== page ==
In a large bowl, combine dry ingredients. Cut in 4 tablespoons of the butter until mixture resembles coarse crumbs. Stir in milk just until moistened. Turn onto a lightly floured surface; knead gently 8 to 10 times. Roll into an 11-in. x 8-in. rectangle about 1/2 in. thick. Melt remaining butter; brush 1 tablespoon over dough. Combine sugar and cinnamon; sprinkle over butter. Roll up jelly-roll style, starting with long edge. Cut into 12 equal slices. Place with cut side down in a greased 8-in. square baking pan. Brush with remaining butter. Bake at 450 degrees F for 18 to 20 minutes or until golden brown. Cool for 5 minutes. Combine glaze ingredients; spread over warm biscuits. Serve immediately.

Some references to Cinnamon Roll biscuits in old cookbooks.

CINNAMON ROLLS Make a nice light biscuit dough either as for raised biscuit or as baking powder or cream biscuit Roll the crust quite thin spread with a little melted butter scatter over powdered sugar dredge over powdered cinnamon cut into cakes or biscuits roll over and if made of yeast let them raise a while and then bake

BAKING POWDER BISCUIT Mrs Newton Marsh Sift one quart of flour mix into it thoroughly one tablespoonful of baking powder and a little salt then mix into these three tablespoonfuls of lard put in cold water enough to mix them up soft roll and cut out quite thick and bake in a very quick oven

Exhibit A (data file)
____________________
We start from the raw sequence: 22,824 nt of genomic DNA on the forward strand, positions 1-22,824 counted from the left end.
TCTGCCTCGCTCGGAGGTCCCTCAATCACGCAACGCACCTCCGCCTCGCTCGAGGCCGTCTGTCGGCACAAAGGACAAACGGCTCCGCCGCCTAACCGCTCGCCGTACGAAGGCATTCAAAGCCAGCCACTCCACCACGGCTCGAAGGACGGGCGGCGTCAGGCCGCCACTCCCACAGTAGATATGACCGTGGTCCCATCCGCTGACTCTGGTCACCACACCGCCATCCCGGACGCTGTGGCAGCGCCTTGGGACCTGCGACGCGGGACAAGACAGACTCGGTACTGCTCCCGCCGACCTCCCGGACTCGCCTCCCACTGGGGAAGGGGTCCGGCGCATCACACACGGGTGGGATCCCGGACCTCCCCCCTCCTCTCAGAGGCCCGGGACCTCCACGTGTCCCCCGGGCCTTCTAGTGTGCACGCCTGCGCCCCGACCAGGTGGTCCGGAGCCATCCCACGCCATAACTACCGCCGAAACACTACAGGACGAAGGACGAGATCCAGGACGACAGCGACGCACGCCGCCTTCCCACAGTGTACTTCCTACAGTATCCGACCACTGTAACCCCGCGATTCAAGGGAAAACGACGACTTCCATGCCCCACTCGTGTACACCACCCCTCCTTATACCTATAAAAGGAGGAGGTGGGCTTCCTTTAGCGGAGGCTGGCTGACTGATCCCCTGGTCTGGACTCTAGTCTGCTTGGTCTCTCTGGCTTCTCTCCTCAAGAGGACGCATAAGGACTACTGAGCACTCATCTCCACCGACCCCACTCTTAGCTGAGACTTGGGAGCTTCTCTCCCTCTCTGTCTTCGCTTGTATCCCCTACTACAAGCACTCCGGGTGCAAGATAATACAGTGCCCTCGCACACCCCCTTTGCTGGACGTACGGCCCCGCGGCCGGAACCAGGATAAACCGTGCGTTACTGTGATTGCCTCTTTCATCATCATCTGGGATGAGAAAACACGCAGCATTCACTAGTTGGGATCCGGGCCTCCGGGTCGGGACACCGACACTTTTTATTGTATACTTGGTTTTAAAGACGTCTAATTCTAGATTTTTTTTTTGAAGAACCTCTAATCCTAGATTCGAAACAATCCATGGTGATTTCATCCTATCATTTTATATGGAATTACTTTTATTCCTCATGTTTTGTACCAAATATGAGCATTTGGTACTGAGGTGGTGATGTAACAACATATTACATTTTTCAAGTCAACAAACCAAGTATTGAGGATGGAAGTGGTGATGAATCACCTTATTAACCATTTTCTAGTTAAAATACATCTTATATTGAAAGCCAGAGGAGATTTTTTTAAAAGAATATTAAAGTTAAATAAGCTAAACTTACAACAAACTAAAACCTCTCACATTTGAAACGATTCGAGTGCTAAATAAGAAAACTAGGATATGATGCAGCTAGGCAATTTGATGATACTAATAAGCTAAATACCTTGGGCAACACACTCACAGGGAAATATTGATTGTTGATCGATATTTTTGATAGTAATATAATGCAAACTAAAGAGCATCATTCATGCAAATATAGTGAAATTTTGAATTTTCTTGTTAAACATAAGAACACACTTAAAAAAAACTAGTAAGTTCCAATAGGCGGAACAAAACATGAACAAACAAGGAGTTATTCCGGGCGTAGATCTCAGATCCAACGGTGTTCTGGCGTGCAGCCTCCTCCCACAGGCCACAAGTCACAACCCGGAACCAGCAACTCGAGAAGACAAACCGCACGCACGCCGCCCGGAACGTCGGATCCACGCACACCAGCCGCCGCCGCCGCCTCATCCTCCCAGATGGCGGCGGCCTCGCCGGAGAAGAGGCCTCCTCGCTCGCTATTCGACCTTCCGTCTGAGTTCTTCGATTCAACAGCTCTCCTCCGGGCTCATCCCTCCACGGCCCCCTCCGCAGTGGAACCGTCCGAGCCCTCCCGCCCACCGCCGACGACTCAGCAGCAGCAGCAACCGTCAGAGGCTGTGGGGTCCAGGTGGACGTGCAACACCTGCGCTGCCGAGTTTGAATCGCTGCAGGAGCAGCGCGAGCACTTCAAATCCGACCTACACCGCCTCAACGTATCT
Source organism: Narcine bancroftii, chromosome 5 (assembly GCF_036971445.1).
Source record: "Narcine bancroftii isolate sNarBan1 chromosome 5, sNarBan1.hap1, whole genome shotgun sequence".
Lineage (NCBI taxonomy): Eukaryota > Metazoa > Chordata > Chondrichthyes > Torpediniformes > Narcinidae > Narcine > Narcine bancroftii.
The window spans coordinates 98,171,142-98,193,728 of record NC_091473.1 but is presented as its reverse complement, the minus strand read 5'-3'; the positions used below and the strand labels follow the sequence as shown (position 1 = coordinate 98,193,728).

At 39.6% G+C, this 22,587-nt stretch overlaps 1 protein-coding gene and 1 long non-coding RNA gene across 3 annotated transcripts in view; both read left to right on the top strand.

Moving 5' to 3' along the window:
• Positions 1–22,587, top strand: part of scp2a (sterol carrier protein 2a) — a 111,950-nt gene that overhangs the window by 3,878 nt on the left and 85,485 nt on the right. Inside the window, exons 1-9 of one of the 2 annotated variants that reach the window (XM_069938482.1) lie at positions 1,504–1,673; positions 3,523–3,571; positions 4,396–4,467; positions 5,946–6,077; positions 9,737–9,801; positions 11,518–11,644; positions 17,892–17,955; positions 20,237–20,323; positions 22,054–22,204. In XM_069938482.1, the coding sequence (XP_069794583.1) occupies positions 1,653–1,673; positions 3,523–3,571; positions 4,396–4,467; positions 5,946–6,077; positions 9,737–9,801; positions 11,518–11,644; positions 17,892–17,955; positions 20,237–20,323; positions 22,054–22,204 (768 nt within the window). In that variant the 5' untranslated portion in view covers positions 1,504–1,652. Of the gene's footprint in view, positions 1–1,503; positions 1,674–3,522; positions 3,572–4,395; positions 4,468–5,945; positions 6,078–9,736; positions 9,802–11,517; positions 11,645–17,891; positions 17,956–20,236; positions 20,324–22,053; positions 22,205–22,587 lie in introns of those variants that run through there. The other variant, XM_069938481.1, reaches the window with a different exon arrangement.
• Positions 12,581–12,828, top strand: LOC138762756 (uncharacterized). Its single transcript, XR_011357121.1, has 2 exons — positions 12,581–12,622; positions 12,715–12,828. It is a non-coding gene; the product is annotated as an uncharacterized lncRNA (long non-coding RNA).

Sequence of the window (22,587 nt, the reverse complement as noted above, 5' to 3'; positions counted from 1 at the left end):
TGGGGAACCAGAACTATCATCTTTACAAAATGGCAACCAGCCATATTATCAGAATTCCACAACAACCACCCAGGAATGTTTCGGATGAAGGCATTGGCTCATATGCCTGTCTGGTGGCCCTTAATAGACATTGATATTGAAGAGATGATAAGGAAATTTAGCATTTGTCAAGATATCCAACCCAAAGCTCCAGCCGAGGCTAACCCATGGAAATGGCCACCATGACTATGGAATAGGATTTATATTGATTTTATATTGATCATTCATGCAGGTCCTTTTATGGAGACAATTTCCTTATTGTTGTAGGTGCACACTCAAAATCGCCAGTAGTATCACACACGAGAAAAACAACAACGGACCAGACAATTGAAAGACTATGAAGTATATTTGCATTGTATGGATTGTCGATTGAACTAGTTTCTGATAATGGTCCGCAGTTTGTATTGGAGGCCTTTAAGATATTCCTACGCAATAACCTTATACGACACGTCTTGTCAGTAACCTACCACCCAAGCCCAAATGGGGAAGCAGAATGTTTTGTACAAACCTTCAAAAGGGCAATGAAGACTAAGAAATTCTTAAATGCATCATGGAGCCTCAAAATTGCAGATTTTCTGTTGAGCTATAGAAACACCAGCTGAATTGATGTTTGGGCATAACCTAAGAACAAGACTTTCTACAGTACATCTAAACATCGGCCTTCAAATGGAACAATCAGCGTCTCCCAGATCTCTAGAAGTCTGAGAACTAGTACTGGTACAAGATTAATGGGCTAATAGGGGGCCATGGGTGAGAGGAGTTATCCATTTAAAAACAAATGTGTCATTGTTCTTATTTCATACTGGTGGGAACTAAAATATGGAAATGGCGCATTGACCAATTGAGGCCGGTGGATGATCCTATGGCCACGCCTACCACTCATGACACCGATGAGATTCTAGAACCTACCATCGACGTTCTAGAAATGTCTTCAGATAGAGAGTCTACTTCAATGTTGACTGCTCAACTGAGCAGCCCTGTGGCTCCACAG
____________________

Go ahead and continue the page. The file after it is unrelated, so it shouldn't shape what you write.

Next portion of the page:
The Home Cook Book 1876

Cinnamon Rolls - Mix a rich baking powder biscuit dough to which has been added one-half cup of sugar and one-half teaspoon of cinnamon to each pint of flour. Roll out as nearly square as possible, spread lightly with softened butter, sprinkle with sugar and cinnamon mixed. Beginning at one end, roll closely and carefully. With a sharp knife cut off half-inch sections and lay them in greased baking pans about two inches apart. Bake quickly.

1908 Good housekeeping

CINNAMON ROLLS. - Make a rich biscuit dough, using baking powder and sweet milk. Roll out into a sheet one-fourth inch thick and cut into strips two and one-half inches wide. Rub two cupfuls of brown sugar and one-half cupful butter to a cream, add to it enough ground cinnamon to give the desired flavor, rub well together and spread upon the strips of dough. Cut in sections, sprinkle with raisins or currants, roll up, place in pans and bake in a rather hot oven. When partly baked, brush with sugar and butter.

BAKING POWDER BISCUIT. - One pint of flour, sifted twice, one tablespoonful of butter, one tablespoonful of lard, three-quarters teaspoonful of salt, two teaspoonfuls of baking powder, about three-quarters cupful sweet milk. Do not roll heavily. Simply press it out a little with the hand. Do not handle it any more than necessary. Cut into biscuit shape. Let stand a few minutes, and then bake 18 minutes in a rather quick oven.

1903 Just for two: a collection of recipes designed for two persons

CINNAMON ROLLS. - Rub two tablespoons butter into pint flour. Beat one egg and add to it two-thirds of a cup of milk, teaspoon baking powder, one-half teaspoon salt. Mix all together and roll into a thin sheet. Spread lightly with butter, dust over four tablespoons sugar and little cinnamon. Cut into biscuits and bake thirty minutes. Serve warm. Mrs. F.